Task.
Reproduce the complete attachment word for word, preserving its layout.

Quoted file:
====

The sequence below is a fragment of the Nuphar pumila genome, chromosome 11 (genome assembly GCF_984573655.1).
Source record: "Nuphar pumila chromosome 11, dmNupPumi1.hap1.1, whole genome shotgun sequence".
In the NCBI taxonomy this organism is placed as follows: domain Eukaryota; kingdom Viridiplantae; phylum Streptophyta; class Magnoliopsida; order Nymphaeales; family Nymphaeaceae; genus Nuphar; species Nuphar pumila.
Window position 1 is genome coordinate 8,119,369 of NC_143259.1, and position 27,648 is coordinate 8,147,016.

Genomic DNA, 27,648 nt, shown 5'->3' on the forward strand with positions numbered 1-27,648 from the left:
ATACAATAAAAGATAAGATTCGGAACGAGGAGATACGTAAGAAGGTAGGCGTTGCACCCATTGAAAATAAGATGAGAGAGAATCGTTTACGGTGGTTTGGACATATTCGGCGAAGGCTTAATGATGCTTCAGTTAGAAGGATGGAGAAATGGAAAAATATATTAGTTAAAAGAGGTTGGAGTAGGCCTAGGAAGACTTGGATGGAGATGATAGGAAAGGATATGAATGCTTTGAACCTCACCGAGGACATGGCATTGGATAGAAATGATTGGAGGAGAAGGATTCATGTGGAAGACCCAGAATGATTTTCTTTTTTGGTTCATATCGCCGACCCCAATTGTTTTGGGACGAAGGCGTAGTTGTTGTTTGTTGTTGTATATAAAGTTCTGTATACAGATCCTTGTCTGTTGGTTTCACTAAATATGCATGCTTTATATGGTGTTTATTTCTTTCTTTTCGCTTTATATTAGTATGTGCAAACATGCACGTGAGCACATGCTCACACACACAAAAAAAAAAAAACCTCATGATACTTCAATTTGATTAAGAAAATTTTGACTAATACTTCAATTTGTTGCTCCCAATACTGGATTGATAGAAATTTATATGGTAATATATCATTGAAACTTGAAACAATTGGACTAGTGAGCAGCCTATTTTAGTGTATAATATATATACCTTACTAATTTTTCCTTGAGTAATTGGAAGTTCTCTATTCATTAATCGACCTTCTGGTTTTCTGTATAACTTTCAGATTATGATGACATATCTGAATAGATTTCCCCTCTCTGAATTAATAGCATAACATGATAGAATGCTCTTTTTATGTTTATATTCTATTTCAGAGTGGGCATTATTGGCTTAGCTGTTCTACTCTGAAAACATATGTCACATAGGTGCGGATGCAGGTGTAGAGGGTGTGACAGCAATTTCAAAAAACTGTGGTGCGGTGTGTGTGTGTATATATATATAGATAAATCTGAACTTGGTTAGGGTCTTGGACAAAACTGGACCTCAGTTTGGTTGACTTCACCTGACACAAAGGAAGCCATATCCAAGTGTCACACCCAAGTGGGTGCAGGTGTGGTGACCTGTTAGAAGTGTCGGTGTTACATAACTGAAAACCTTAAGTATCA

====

The sequence below is a fragment of the Nuphar pumila genome, chromosome 11 (genome assembly GCF_984573655.1).
Source record: "Nuphar pumila chromosome 11, dmNupPumi1.hap1.1, whole genome shotgun sequence".
In the NCBI taxonomy this organism is placed as follows: domain Eukaryota; kingdom Viridiplantae; phylum Streptophyta; class Magnoliopsida; order Nymphaeales; family Nymphaeaceae; genus Nuphar; species Nuphar pumila.
Window position 1 is genome coordinate 8,119,369 of NC_143259.1, and position 27,648 is coordinate 8,147,016.

Genomic DNA, 27,648 nt, shown 5'->3' on the forward strand with positions numbered 1-27,648 from the left:
ATACAATAAAAGATAAGATTCGGAACGAGGAGATACGTAAGAAGGTAGGCGTTGCACCCATTGAAAATAAGATGAGAGAGAATCGTTTACGGTGGTTTGGACATATTCGGCGAAGGCTTAATGATGCTTCAGTTAGAAGGATGGAGAAATGGAAAAATATATTAGTTAAAAGAGGTTGGAGTAGGCCTAGGAAGACTTGGATGGAGATGATAGGAAAGGATATGAATGCTTTGAACCTCACCGAGGACATGGCATTGGATAGAAATGATTGGAGGAGAAGGATTCATGTGGAAGACCCAGAATGATTTTCTTTTTTGGTTCATATCGCCGACCCCAATTGTTTTGGGACGAAGGCGTAGTTGTTGTTTGTTGTTGTATATAAAGTTCTGTATACAGATCCTTGTCTGTTGGTTTCACTAAATATGCATGCTTTATATGGTGTTTATTTCTTTCTTTTCGCTTTATATTAGTATGTGCAAACATGCACGTGAGCACATGCTCACACACACAAAAAAAAAAAAACCTCATGATACTTCAATTTGATTAAGAAAATTTTGACTAATACTTCAATTTGTTGCTCCCAATACTGGATTGATAGAAATTTATATGGTAATATATCATTGAAACTTGAAACAATTGGACTAGTGAGCAGCCTATTTTAGTGTATAATATATATACCTTACTAATTTTTCCTTGAGTAATTGGAAGTTCTCTATTCATTAATCGACCTTCTGGTTTTCTGTATAACTTTCAGATTATGATGACATATCTGAATAGATTTCCCCTCTCTGAATTAATAGCATAACATGATAGAATGCTCTTTTTATGTTTATATTCTATTTCAGAGTGGGCATTATTGGCTTAGCTGTTCTACTCTGAAAACATATGTCACATAGGTGCGGATGCAGGTGTAGAGGGTGTGACAGCAATTTCAAAAAACTGTGGTGCGGTGTGTGTGTGTATATATATATAGATAAATCTGAACTTGGTTAGGGTCTTGGACAAAACTGGACCTCAGTTTGGTTGACTTCACCTGACACAAAGGAAGCCATATCCAAGTGTCACACCCAAGTGGGTGCAGGTGTGGTGACCTGTTAGAAGTGTCGGTGTTACATAACTGAAAACCTTAAGTATCA